Figure 13: Same as Fig. 12 with the fit to data with according to the fit function (7).

At last, we have attempted a fit strategy never used so far in our studies on the present subject and, to our knowledge, nowhere in the literature on the analytic continuation from imaginary chemical potential. The idea is to write the interpolating function in physical units and to deduce from it the functional dependence of on , after establishing a suitable correspondence between physical and lattice units. The natural, dimensionless variables of our theory are , where is the critical temperature at zero chemical potential, and . The question that we want to answer is if fitting directly the dependence of on may lead to increased predictivity for analytic continuation. We shall name this kind of fits, made directly in terms of the dimensionless physical variables of the theory, as “physical” fits.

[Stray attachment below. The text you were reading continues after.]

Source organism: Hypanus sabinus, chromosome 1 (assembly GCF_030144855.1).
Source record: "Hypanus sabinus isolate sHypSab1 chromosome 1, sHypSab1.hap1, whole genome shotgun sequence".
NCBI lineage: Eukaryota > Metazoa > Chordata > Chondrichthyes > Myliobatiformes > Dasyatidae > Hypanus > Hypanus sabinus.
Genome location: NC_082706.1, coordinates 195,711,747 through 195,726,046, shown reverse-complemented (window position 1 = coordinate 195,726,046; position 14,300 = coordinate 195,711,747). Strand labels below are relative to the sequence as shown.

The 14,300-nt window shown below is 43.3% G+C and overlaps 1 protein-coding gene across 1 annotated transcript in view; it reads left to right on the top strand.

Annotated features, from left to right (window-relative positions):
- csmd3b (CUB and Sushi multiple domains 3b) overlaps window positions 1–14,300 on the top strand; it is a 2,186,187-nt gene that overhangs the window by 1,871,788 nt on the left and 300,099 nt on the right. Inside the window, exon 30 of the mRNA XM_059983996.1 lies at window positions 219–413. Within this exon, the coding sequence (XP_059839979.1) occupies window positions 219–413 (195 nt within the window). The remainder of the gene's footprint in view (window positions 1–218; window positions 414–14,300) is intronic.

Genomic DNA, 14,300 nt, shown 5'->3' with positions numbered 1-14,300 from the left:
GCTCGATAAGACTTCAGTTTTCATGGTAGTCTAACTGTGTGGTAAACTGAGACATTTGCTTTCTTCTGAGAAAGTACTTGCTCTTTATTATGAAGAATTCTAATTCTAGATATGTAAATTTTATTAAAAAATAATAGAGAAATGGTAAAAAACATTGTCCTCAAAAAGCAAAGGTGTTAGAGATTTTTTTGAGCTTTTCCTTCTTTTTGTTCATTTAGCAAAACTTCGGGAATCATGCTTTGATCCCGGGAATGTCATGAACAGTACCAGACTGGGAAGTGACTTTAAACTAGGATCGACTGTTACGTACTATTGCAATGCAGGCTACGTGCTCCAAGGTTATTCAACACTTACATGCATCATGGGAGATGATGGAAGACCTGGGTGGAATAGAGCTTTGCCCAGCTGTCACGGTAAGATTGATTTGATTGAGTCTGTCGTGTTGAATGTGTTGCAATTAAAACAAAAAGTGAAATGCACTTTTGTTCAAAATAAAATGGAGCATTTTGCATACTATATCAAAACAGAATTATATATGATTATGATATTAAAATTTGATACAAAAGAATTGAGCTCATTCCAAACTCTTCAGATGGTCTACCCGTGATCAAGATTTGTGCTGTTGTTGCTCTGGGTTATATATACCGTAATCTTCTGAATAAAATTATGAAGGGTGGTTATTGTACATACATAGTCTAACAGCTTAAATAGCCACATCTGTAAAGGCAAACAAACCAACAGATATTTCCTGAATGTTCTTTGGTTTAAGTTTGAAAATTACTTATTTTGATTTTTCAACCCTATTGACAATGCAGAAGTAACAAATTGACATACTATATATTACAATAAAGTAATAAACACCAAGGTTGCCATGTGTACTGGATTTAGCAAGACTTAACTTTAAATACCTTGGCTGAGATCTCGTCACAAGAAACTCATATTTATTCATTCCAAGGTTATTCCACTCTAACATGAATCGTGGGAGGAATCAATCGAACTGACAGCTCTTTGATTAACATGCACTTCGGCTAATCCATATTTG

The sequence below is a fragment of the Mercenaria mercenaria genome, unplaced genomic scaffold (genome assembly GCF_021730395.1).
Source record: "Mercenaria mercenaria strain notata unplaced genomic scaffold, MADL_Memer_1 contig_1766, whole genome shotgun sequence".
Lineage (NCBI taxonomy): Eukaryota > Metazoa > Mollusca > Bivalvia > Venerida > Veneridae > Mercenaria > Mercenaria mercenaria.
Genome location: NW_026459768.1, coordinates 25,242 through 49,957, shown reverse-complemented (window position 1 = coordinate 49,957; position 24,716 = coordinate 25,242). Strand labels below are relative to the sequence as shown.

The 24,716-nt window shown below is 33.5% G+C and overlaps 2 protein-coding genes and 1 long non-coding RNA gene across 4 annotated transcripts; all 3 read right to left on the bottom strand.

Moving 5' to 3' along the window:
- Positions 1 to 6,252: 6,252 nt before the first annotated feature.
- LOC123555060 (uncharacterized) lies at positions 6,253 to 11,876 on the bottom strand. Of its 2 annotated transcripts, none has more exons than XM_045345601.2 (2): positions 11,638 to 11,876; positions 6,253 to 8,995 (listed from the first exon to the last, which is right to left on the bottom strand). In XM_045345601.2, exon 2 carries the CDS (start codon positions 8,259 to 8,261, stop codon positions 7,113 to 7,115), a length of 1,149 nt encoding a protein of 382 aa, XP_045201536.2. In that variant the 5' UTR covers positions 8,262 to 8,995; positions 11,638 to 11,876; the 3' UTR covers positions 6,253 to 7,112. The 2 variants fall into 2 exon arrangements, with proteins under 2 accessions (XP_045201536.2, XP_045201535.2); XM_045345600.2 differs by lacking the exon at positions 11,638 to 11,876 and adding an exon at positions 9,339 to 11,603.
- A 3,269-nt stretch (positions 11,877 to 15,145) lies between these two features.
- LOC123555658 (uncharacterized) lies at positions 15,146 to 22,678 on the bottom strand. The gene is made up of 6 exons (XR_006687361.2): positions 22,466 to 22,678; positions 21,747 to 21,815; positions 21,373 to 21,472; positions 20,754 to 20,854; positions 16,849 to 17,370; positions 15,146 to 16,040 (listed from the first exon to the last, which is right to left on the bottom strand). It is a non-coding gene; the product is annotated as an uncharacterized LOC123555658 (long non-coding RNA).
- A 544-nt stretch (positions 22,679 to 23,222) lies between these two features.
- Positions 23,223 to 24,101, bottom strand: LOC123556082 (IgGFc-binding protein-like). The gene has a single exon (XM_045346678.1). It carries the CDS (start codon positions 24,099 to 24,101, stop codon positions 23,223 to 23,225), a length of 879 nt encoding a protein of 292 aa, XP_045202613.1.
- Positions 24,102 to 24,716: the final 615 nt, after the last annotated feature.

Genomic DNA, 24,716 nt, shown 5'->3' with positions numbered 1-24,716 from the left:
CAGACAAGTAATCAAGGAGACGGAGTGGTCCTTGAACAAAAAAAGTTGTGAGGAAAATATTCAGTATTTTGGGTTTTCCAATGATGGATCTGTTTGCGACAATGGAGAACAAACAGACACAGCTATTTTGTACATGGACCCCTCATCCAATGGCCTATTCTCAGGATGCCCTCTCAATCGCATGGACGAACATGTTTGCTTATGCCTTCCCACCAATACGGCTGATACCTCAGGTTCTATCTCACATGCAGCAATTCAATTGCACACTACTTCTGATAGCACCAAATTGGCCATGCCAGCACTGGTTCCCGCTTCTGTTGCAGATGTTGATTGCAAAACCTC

While is one of the dimensionless variables used in our simulations, is not and must be deduced from the relation , where is the number of lattice sites in the temporal direction and is the lattice spacing at a given  2. Since our determinations for range between 4.5585 and 4.842 (see Table 3) it can make sense to use for the perturbative 2-loop expression with and .

We have tried several different fitting functions and report two cases which work particularly well. The first is given by the following 3-parameter function:

(4)

leading to the following implicit relation between and :

(5)